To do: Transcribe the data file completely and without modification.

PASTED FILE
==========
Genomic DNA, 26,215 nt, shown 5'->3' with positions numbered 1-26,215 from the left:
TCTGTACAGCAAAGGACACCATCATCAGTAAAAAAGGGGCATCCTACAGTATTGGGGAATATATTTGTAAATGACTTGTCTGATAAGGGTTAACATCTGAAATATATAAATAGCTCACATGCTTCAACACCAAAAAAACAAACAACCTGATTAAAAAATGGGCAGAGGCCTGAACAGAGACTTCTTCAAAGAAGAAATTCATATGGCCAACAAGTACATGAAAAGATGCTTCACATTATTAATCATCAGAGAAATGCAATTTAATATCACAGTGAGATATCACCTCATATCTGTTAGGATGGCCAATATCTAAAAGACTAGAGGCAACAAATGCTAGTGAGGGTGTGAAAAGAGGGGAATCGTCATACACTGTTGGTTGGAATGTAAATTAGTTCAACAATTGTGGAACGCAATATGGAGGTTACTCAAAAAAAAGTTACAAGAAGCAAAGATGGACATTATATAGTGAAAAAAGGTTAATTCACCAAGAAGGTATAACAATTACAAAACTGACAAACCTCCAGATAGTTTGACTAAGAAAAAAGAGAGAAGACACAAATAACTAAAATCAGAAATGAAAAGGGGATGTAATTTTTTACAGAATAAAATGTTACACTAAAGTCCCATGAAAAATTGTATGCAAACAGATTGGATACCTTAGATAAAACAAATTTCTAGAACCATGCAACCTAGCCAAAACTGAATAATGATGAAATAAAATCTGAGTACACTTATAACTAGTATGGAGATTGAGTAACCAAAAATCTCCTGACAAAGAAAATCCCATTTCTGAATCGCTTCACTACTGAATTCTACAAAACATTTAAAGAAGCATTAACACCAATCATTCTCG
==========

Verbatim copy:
Genomic DNA, 26,215 nt, shown 5'->3' with positions numbered 1-26,215 from the left:
TCTGTACAGCAAAGGACACCATCATCAGTAAAAAAGGGGCATCCTACAGTATTGGGGAATATATTTGTAAATGACTTGTCTGATAAGGGTTAACATCTGAAATATATAAATAGCTCACATGCTTCAACACCAAAAAAACAAACAACCTGATTAAAAAATGGGCAGAGGCCTGAACAGAGACTTCTTCAAAGAAGAAATTCATATGGCCAACAAGTACATGAAAAGATGCTTCACATTATTAATCATCAGAGAAATGCAATTTAATATCACAGTGAGATATCACCTCATATCTGTTAGGATGGCCAATATCTAAAAGACTAGAGGCAACAAATGCTAGTGAGGGTGTGAAAAGAGGGGAATCGTCATACACTGTTGGTTGGAATGTAAATTAGTTCAACAATTGTGGAACGCAATATGGAGGTTACTCAAAAAAAAGTTACAAGAAGCAAAGATGGACATTATATAGTGAAAAAAGGTTAATTCACCAAGAAGGTATAACAATTACAAAACTGACAAACCTCCAGATAGTTTGACTAAGAAAAAAGAGAGAAGACACAAATAACTAAAATCAGAAATGAAAAGGGGATGTAATTTTTTACAGAATAAAATGTTACACTAAAGTCCCATGAAAAATTGTATGCAAACAGATTGGATACCTTAGATAAAACAAATTTCTAGAACCATGCAACCTAGCCAAAACTGAATAATGATGAAATAAAATCTGAGTACACTTATAACTAGTATGGAGATTGAGTAACCAAAAATCTCCTGACAAAGAAAATCCCATTTCTGAATCGCTTCACTACTGAATTCTACAAAACATTTAAAGAAGCATTAACACCAATCATTCTCG